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Blood Donor Counselling: Implementation Guidelines. Geneva: World Health Organization; 2014.

Cover of Blood Donor Counselling: Implementation Guidelines

Blood Donor Counselling: Implementation Guidelines.

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Annex 1Haemoglobin and iron: information for blood donors

Every time you come to give blood or platelets we check your haemoglobin level. Haemoglobin (Hb) is a protein found in the red blood cells that carries oxygen in your body and gives blood its red colour. Haemoglobin levels vary from person to person. Men usually have higher levels than women. A haemoglobin “cut-off” level is set for blood donation to ensure that your haemoglobin will not drop below normal after you have donated blood. Normal ranges for haemoglobin differ between ethnic populations, and males and females, and are also affected by age, especially in women. Individuals with haemoglobin levels below the normal range are, by definition, anaemic. There are many causes of anaemia and anaemia due to iron deficiency is common.

What happens next?

If your haemoglobin level is less than the cut-off value, you will not be able to donate blood until the time you have further tests to know the reason for your low haemoglobin, receive treatment for the condition and have a normal haemoglobin value above the cut-off level. We want you to come back as soon as possible to donate blood, but your health comes first. So it's important to wait a while to allow your haemoglobin to reach the normal level. We hope that next time you come to give blood your haemoglobin will be above the cut-off level and that you will not be disappointed again.

More about iron

Iron is very important because it helps your body to make haemoglobin. You give away iron when you donate blood and so it is even more necessary for blood donors to eat plenty of iron-containing foods.

Where does iron come from?

As iron is found in a variety of foods, you can usually get enough from a balanced diet. The major sources of iron are meat and meat-based foods, cereals and cereal products, and vegetables.

What can I do to boost my iron levels?

Iron is not easily absorbed by the body so we all need a regular supply of it. Try to eat a well-balanced diet. Also, every day, try to eat three portions of food that are good sources of iron. Reducing the amount of snacks and sugary foods which contain very little iron will also help.

These foods are good sources of iron:

  • Pulses and beans
  • Eggs
  • Breakfast cereals – some cereals are fortified with iron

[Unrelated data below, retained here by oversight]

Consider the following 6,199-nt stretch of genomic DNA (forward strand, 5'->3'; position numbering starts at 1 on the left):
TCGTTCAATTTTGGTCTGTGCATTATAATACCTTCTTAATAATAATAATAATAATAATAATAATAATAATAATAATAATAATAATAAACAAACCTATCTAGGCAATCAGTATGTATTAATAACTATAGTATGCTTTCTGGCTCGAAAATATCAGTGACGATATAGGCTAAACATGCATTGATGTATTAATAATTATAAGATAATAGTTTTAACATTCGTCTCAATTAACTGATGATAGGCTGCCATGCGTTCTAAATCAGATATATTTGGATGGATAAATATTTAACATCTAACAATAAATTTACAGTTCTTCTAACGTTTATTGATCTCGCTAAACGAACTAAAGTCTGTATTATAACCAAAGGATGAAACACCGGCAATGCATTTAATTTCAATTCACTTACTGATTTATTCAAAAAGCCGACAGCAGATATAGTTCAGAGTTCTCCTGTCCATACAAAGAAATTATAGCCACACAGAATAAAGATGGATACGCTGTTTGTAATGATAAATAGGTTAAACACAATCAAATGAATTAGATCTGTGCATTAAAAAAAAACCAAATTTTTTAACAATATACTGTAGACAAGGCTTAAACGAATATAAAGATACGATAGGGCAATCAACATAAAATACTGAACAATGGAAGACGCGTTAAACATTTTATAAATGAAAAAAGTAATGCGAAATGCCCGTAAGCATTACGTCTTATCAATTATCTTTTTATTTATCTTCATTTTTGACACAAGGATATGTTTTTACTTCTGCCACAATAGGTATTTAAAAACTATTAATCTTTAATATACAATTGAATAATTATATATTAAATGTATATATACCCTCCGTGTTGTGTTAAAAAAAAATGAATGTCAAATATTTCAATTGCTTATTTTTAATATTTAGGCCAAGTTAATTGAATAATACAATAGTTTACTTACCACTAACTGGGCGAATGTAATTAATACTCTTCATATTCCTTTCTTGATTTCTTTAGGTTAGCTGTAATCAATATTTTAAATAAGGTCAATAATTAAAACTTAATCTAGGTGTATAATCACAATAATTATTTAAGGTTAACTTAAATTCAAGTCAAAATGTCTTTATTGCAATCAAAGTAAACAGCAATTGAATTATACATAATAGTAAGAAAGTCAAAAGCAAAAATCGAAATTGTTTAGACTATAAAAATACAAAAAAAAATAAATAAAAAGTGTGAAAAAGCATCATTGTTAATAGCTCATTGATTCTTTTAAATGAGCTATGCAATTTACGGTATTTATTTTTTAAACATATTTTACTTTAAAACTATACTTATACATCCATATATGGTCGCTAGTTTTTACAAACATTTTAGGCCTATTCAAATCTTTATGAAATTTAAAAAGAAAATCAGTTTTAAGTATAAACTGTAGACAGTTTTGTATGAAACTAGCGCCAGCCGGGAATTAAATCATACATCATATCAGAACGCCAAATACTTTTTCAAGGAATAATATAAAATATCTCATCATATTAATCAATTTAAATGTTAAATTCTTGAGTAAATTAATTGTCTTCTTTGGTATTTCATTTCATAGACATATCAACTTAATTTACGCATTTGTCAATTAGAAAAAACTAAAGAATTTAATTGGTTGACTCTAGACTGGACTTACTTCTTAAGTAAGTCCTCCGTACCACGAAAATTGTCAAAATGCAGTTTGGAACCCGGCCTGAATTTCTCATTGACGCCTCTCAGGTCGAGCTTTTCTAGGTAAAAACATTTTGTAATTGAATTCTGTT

• Lean red meat, turkey and chicken
  • Fish – including frozen and canned fish such as mackerel, sardines, salmon and pilchards
  • Nuts
  • Brown rice
  • Tofu
  • Bread – especially whole meal or brown breads
  • Leafy green vegetables – especially spinach curly kale, watercress and broccoli
  • Dried fruit – in particular apricots, raisins and prunes.

The amount of animal fat in your diet should be kept low. So when eating meat, try to choose lean meat. It is also better to grill, steam, roast or microwave food rather than fry it. A note about tea: tea may reduce the absorption of iron from foods. Avoid drinking tea just before, after or with meals.

Vitamin C

Vitamin C (ascorbic acid) helps you to absorb more iron. So to get the most from the food you eat, have vitamin C rich foods with meals: for example, fresh fruits and vegetables or drinks such as fresh orange juice.

What if I am a vegetarian or vegan?

Although iron from non-meat sources is more difficult for the body to absorb, people following a well-balanced diet should be able to get enough iron in their diet.

Do I need to take iron tablets?

Most people should be able to get all the iron they need by eating a varied and balanced diet and should not need to take iron supplements or tablets. Iron tablets should only be taken if your doctor has advised you to take them.

Copyright © World Health Organization 2014.

All rights reserved. Publications of the World Health Organization are available on the WHO web site (www.who.int) or can be purchased from WHO Press, World Health Organization, 20 Avenue Appia, 1211 Geneva 27, Switzerland (tel.: +41 22 791 3264; fax: +41 22 791 4857; e-mail: tni.ohw@sredrokoob).

Requests for permission to reproduce or translate WHO publications –whether for sale or for non-commercial distribution– should be addressed to WHO Press through the WHO web site (www.who.int/about/licensing/copyright_form/en/index.html).

Bookshelf ID: NBK310577


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